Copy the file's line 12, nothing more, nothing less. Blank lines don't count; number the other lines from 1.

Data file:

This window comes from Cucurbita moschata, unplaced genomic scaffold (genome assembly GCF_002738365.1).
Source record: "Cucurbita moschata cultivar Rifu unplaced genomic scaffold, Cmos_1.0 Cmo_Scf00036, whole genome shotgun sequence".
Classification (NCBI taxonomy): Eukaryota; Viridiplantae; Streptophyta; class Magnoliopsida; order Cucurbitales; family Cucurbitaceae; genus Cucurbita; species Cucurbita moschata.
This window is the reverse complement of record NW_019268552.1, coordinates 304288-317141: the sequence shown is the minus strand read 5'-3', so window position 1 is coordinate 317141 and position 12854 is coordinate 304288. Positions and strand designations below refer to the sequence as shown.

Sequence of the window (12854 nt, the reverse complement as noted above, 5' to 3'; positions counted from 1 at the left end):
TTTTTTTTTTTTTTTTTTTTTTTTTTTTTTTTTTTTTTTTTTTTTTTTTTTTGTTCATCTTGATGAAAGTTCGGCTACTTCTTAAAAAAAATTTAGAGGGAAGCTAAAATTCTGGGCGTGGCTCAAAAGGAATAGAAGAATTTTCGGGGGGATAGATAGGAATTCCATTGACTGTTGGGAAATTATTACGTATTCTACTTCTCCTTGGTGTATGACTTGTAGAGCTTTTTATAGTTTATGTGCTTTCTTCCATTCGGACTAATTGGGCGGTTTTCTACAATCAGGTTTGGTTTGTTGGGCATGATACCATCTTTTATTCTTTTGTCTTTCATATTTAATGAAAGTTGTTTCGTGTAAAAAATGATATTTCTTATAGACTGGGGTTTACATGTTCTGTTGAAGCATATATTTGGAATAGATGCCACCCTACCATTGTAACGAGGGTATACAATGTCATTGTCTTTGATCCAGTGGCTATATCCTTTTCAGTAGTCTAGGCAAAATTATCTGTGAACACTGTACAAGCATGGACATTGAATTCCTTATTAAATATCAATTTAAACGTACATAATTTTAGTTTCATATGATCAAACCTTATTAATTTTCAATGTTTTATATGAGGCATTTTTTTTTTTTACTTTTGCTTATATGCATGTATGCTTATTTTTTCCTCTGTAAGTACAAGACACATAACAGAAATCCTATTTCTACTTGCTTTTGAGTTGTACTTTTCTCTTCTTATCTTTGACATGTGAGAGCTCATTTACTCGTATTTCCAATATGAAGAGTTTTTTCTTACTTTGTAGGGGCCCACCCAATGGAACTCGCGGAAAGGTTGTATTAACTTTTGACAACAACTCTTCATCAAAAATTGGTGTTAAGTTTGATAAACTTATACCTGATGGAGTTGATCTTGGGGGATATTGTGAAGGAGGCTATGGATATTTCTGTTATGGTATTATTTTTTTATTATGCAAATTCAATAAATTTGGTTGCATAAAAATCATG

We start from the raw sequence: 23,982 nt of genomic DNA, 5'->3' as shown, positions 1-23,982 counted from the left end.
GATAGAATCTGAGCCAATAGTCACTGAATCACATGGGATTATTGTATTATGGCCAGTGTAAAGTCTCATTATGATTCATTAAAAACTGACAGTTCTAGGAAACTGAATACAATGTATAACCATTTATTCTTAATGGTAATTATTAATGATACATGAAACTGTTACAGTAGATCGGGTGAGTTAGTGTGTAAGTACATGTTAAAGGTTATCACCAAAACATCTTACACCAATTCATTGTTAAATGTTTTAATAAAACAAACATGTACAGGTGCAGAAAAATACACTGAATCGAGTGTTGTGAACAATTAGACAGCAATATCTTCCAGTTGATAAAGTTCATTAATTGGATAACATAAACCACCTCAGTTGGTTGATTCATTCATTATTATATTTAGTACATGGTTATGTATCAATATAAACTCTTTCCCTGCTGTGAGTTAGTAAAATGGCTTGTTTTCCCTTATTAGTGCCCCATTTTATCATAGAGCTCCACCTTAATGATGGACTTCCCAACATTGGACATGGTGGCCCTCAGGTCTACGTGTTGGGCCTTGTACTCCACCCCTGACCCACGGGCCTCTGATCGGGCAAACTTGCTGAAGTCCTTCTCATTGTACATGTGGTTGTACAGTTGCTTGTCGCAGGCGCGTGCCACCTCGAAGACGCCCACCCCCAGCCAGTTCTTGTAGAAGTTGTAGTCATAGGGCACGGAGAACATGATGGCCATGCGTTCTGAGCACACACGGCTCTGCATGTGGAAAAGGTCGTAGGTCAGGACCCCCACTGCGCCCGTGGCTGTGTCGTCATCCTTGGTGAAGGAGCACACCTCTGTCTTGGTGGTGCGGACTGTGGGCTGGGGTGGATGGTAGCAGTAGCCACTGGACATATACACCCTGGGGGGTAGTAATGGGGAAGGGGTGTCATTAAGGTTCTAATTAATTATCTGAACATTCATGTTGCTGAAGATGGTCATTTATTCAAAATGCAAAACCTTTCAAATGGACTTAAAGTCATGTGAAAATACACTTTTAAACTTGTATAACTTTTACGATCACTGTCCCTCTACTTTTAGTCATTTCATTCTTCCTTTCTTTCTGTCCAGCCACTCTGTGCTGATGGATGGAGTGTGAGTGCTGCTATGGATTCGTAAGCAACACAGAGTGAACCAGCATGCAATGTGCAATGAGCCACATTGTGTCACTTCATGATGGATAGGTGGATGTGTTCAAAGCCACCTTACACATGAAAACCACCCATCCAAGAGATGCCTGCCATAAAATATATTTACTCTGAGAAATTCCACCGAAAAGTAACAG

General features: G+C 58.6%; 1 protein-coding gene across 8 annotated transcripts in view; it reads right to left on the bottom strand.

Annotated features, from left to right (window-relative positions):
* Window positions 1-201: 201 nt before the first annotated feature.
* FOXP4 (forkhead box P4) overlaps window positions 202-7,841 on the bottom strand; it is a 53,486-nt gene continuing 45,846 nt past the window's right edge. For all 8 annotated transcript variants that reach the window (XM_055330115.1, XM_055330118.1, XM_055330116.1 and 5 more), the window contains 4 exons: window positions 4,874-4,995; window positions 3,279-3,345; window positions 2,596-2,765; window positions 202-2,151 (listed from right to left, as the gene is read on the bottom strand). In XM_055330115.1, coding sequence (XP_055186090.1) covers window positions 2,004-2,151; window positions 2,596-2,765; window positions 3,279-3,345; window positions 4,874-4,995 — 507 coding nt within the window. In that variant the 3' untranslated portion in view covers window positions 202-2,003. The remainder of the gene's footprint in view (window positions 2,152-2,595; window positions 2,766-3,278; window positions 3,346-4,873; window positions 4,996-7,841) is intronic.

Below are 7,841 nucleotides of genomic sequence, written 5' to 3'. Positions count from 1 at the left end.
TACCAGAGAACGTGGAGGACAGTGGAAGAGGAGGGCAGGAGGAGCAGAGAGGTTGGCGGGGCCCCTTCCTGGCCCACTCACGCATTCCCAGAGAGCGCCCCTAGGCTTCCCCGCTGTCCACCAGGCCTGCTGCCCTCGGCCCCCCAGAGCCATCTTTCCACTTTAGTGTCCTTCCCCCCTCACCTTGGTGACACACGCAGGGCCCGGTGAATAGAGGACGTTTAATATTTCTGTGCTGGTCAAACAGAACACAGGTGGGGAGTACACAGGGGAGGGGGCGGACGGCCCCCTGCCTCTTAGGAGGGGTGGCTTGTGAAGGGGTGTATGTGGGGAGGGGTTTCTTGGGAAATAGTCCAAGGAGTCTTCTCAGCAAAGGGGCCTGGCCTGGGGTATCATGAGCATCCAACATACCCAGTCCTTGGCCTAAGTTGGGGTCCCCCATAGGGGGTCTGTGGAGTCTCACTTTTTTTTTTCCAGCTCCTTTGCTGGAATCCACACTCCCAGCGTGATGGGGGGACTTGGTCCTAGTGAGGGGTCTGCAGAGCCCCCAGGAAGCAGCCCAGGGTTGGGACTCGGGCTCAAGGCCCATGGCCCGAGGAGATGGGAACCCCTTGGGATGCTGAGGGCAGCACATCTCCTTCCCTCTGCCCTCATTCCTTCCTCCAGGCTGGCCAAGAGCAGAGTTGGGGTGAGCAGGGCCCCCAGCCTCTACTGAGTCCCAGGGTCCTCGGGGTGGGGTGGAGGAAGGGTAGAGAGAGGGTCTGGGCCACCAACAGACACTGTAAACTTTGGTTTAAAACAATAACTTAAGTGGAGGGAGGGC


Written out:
* FOXP4 (forkhead box P4) overlaps window positions 202-7,841 on the bottom strand; it is a 53,486-nt gene continuing 45,846 nt past the window's right edge. For all 8 annotated transcript variants that reach the window (XM_055330115.1, XM_055330118.1, XM_055330116.1 and 5 more), the window contains 4 exons: window positions 4,874-4,995; window positions 3,279-3,345; window positions 2,596-2,765; window positions 202-2,151 (listed from right to left, as the gene is read on the bottom strand). In XM_055330115.1, coding sequence (XP_055186090.1) covers window positions 2,004-2,151; window positions 2,596-2,765; window positions 3,279-3,345; window positions 4,874-4,995 — 507 coding nt within the window. In that variant the 3' untranslated portion in view covers window positions 202-2,003. The remainder of the gene's footprint in view (window positions 2,152-2,595; window positions 2,766-3,278; window positions 3,346-4,873; window positions 4,996-7,841) is intronic.